Magistrate Judge's directives indicates their intent not
to prosecute the case and subjects the claims to sua
sponte dismissal. Fed.R.Civ.P. 41(b) ("If the
plaintiff fails to prosecute or to comply with these rules or
a court order, a defendant may move to dismiss the action or
any claim against it."); Link v. Wabash R.R.
Co., 370 U.S. 626, 630-31 (1962) ("The authority of
a court to dismiss sua sponte for lack of
prosecution has generally been considered an 'inherent
power,' governed not by rule or statute but by the
control necessarily vested in courts to manage their own
affairs so as to achieve the orderly and expeditious
disposition of cases."); Bollard v. Carlson,
882 F.2d 93, 95-96 (4th Cir. 1989) (district court's
dismissal following failure to respond to a specific
directive is not abuse of discretion).
The Claims Are Dismissed For Lack of Jurisdiction
Court also lacks jurisdiction over Plaintiffs' claims,
even when accorded an appropriately liberal construction
afforded to pro se litigants. Plaintiffs assert
jurisdiction on the basis of the first cause of action
arising under federal law for violation of civil rights. For
that claim, Plaintiffs first allege that Defendants violated
Mr. Grant's Fourth and Fifth Amendment rights by
"placing Mr. Grant in Double Jeopardy" when
referencing his twenty-year old expunged criminal proceedings
"to obtain false probable cause for the Complaint for Ex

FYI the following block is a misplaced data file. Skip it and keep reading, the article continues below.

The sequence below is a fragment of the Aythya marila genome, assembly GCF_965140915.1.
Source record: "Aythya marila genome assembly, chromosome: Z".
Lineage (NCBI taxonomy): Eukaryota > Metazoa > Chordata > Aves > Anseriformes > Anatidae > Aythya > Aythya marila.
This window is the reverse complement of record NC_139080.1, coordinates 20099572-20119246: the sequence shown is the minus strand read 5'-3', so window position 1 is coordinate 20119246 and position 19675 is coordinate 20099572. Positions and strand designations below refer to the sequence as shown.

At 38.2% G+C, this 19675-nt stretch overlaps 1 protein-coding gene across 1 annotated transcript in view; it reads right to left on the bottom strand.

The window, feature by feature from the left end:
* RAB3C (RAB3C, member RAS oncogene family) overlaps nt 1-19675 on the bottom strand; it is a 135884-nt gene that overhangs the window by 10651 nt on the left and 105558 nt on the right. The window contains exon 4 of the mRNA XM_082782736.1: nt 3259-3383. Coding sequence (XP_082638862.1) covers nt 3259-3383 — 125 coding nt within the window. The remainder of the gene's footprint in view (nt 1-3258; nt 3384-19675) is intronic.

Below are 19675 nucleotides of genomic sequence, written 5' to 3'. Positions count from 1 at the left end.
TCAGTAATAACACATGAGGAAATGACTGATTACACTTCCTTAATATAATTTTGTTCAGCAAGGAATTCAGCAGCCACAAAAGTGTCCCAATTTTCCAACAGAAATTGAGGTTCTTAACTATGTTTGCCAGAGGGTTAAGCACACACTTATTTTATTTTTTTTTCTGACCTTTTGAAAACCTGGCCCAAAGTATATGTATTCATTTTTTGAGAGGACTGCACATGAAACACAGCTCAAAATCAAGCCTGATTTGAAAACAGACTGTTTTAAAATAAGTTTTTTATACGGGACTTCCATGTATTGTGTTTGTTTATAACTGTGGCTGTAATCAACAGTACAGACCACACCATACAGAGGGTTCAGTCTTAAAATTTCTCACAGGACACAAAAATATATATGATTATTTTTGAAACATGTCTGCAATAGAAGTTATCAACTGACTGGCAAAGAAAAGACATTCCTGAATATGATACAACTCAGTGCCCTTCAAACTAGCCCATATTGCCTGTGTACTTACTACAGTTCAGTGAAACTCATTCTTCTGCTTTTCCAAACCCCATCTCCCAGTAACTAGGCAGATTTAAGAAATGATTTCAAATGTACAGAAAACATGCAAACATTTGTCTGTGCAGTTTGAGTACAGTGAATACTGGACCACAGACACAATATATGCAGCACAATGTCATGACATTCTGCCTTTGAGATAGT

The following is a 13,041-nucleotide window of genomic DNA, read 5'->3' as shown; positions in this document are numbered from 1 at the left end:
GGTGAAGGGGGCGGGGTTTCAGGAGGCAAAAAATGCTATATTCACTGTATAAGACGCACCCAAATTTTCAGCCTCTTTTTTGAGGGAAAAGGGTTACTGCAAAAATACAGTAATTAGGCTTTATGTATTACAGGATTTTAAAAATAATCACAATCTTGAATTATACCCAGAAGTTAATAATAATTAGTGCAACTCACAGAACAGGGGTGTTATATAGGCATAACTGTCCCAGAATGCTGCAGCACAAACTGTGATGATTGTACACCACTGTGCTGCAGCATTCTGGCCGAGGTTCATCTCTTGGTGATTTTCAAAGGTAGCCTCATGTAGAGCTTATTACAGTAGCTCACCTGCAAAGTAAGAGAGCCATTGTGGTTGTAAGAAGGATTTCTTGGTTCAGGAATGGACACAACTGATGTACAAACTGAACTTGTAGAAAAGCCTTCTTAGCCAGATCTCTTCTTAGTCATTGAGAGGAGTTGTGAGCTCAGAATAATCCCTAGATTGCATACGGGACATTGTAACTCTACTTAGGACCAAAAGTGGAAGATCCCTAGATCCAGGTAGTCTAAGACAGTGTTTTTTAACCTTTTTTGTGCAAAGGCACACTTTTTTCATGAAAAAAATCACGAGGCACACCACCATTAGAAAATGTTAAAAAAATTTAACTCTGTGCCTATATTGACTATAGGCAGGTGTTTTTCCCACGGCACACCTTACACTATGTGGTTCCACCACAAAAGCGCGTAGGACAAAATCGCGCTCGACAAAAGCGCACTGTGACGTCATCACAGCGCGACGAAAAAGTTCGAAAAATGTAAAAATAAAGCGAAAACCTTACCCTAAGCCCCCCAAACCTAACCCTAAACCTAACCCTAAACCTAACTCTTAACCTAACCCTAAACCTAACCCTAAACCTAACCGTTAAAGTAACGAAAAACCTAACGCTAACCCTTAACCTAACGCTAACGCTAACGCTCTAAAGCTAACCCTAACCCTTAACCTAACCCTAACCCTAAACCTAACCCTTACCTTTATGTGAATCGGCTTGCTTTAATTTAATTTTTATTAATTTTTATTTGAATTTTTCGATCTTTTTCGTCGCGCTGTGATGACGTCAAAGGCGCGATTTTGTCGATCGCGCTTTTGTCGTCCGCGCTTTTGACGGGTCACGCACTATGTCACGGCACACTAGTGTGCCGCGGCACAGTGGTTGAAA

Parte Custody." (Dkt. No. 1 ¶ 18.) This allegation
fails to state a claim under federal law because Plaintiffs
do not assert any facts to support that the civil family
court custody proceeding constituted Mr. Grant being re-tried
for a prior criminal offense. Plaintiffs also allege that
they were denied due process and their rights under the Sixth
Amendment because they were "not privy to the person or
persons alleging the allegations" of neglect.
(Id. ¶ 24.) But the Sixth Amendment right to
witness confrontation does not generally apply to civil
cases, such as a family court custody dispute. Austin v.
United States, 509 U.S. 602, 608 (1993). Therefore,
Plaintiffs' first cause of action is dismissed.
the federal question claim dismissed, Plaintiffs' three
remaining South Carolina law claims are also subject to
dismissal. The Court may decline to exercise supplemental
jurisdiction over a state law claim if "the district
court has dismissed all claims over which it has original
jurisdiction." 28 U.S.C. § 1367; see also
Yashenko v. Harrah's NC Casino Co., 446 F.3d 541,
553 n.4 (4th Cir. 2006) ("Once a district court has
dismised the federal claims in an action, it maintains wide
discretion to dismiss the supplemental state law claims over
which it properly has supplemental jurisdiction.")
(internal quotation marks omitted). In declining to exercise
supplemental jurisdiction, the Court considers
"convenience and fairness to the parties, the existence
of any underlying issues of federal policy, comity, and
considerations of judicial economy." Shanaghan v.
Cahill, 58 F.3d 106, 110 (4th Cir. 1995). Here, the
Court is unable to find that the parties would be
inconvenienced or unfairly prejudiced by declining to
exercise jurisdiction over causes of action two, three and
four, nor does the Court find any underlying issues of
federal policy involved in these state law claims. The comity
factor further weighs in faavor of declining to exercise
jurisdiction, as do considerations of judicial economy. As a
result, the second, third and fourth causes of action are